A 10 year and 4 months old girl was admitted with poor growth for 2 years. She had infantile facies, a high pitched voice and intact primary dentition [Figure 1e]. She was prepubertal, weight = 14 kg (−4.02 SDS), height = 104 cm (−4.71 SDS) and bone age of 5.5 years. She was having central hypothyroidism and hypocortisolism. MRI brain showed a hypoplastic pituitary with ectopic posterior pituitary [Figure 1b]. After euthyroidism and eucortisolemia were established, a GH stimulation test (using clonidine) was done which demonstrated very low stimulated GH values, the peak value being 1.09 ng/ml at 0 min [Table 1] and hence GH therapy was initiated. She responded dramatically with a GV of 6 cm/6 months.

Case 3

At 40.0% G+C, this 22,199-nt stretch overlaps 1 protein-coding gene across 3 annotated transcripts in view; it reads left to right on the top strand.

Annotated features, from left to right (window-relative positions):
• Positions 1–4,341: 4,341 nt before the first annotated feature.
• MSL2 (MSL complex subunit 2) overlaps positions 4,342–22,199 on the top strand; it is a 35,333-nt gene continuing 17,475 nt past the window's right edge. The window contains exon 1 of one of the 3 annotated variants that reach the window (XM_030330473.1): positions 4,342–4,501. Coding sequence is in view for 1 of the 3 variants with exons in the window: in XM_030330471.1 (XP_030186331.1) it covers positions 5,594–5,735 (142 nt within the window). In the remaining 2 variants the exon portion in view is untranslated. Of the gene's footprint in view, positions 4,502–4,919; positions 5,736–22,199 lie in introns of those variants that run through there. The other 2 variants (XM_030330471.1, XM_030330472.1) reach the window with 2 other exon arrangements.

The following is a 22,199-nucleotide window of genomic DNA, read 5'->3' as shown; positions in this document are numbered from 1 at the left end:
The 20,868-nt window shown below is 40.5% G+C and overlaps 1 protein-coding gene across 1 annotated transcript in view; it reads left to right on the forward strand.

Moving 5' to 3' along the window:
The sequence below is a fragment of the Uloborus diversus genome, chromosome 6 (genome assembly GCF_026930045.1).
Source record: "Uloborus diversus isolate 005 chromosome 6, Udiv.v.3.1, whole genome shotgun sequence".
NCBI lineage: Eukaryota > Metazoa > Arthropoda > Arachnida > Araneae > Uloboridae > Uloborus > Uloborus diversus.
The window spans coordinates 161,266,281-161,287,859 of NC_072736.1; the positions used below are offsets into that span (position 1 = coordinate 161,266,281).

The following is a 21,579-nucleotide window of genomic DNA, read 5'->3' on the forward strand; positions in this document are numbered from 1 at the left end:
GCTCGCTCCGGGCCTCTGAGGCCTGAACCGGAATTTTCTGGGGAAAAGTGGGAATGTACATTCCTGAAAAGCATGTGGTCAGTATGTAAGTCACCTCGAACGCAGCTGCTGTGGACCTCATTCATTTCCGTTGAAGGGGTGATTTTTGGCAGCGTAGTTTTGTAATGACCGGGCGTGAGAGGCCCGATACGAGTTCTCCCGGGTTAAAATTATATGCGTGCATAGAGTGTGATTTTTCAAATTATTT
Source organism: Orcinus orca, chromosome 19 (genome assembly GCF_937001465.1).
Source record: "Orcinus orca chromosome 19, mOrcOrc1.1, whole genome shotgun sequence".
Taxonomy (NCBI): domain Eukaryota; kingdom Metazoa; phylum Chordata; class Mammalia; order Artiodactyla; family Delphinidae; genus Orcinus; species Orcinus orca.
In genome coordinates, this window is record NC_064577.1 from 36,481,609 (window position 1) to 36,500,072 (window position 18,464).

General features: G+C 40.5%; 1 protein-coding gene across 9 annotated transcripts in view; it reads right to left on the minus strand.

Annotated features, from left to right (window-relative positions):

A 1-year-old boy was brought with failure to thrive. He was a term child with a birth weight of 2.7 kg. Birth length was not recorded and the postnatal events were uneventful. The child was exclusively breastfed till 6 months and then complementary feeding started which the child was accepting satisfactorily. On examination, he had frontal bossing, two maxillary incisors and apparent macrocephaly [Figure 1f]. His weight = 4.7 kg (−5.86 z-score), length = 56 cm (−7.89 Z-score) and bone-age of 1 year. MRI brain showed reduced pituitary height [Figure 1c]. GH stimulation testing using glucagon was planned (considering the age) but overnight fasting led to hypoglycaemia (36 mg/dl) and the critical sample showed markedly decreased GH (0.003 ng/ml), IGF-1 (<15 ng/dl) and insulin-like-growth-factor-1-binding- protein-3 of <0.5 µg/ml [Table 1]. Considering the diagnosis to be GHD, GH therapy commenced at 0.016 mg/kg/week. The response was dramatic and the child is currently growing well (GV 6 cm in 3 months).